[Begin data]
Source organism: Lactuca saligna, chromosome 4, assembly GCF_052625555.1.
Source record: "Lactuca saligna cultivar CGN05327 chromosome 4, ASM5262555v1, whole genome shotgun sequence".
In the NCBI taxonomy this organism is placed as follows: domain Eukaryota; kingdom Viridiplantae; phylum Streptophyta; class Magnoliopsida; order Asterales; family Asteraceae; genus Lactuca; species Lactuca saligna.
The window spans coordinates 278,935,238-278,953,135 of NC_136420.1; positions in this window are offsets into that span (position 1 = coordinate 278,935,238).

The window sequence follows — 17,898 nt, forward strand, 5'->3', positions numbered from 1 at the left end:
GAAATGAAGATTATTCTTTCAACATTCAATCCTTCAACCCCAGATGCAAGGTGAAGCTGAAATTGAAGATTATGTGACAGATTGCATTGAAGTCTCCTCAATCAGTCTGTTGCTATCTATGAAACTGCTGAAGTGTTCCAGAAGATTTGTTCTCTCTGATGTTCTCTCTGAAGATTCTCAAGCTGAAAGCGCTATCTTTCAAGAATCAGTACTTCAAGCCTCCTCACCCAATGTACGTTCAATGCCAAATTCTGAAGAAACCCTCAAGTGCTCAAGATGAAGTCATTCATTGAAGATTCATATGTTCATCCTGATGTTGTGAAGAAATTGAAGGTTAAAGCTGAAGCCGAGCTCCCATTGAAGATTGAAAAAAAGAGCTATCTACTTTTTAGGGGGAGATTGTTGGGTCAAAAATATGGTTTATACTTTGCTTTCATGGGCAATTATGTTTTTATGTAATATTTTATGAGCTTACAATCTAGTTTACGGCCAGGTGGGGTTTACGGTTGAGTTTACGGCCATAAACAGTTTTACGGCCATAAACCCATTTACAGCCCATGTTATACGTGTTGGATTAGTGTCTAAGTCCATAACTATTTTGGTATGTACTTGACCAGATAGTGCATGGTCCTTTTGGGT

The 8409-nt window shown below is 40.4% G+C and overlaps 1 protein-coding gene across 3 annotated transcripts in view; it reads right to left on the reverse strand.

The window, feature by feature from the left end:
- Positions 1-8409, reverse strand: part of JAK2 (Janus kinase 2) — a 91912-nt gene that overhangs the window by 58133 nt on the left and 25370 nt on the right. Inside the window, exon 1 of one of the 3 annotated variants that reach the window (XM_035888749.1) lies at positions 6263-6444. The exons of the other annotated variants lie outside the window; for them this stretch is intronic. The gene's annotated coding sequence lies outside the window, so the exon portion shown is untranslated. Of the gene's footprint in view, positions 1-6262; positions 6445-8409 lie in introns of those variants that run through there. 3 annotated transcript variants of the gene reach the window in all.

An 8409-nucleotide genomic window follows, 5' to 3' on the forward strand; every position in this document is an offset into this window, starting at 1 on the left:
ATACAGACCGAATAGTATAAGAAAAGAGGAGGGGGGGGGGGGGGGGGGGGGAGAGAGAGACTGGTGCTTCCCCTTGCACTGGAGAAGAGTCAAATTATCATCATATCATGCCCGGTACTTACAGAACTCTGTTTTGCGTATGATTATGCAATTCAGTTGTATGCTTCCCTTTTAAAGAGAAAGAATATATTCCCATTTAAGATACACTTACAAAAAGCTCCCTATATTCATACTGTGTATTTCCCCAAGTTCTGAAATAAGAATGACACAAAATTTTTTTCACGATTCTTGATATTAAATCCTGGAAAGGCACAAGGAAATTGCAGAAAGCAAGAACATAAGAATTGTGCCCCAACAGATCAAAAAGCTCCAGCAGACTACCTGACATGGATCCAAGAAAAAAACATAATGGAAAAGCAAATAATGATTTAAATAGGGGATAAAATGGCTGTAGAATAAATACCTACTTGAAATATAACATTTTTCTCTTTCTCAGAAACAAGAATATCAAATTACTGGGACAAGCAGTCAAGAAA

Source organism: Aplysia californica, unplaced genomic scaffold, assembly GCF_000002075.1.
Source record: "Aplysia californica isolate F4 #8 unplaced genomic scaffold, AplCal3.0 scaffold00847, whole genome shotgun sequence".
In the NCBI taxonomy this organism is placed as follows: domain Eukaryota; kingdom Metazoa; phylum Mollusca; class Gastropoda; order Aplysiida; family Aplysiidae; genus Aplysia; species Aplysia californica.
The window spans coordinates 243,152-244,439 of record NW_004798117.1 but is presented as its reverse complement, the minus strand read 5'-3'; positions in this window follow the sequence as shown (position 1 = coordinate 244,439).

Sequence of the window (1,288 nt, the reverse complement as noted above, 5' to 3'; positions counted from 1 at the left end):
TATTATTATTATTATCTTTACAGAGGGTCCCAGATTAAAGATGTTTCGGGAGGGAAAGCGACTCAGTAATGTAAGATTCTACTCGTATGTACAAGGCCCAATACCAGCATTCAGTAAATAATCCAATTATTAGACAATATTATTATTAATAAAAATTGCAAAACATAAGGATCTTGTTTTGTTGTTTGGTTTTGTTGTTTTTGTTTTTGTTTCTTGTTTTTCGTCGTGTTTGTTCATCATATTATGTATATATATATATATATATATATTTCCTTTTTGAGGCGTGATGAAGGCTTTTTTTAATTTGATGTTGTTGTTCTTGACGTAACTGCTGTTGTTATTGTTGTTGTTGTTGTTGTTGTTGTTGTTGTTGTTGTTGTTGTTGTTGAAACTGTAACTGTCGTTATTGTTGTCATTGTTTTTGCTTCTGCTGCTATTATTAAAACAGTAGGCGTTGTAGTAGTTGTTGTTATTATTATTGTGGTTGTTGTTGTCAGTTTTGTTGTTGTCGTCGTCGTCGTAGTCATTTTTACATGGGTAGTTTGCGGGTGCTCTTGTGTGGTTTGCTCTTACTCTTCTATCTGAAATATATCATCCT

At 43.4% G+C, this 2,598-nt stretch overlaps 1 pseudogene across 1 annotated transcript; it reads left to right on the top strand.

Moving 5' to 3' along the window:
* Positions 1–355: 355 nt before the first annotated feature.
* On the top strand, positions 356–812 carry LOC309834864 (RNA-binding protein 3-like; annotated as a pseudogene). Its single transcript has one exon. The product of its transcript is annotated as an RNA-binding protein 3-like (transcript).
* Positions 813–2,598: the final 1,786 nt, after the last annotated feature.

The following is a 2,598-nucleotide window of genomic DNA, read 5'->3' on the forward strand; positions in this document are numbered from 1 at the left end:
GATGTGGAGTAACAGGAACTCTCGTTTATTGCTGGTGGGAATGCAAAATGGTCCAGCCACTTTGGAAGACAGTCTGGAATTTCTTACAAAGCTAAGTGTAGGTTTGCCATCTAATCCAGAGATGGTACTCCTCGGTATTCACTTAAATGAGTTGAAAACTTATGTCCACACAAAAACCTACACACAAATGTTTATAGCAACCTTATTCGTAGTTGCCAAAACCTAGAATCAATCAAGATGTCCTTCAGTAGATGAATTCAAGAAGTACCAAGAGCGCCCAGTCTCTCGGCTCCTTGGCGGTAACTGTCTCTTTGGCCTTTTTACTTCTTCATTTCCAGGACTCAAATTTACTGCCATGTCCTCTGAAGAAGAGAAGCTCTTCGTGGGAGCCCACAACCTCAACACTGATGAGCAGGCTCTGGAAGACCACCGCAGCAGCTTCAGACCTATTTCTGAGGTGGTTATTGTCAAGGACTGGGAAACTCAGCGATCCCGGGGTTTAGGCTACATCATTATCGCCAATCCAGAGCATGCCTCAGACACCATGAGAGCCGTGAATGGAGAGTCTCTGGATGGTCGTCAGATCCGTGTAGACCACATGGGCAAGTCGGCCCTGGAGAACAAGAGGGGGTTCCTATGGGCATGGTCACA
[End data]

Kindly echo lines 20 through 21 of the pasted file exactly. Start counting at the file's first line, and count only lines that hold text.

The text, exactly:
* Positions 1–355: 355 nt before the first annotated feature.
* On the top strand, positions 356–812 carry LOC309834864 (RNA-binding protein 3-like; annotated as a pseudogene). Its single transcript has one exon. The product of its transcript is annotated as an RNA-binding protein 3-like (transcript).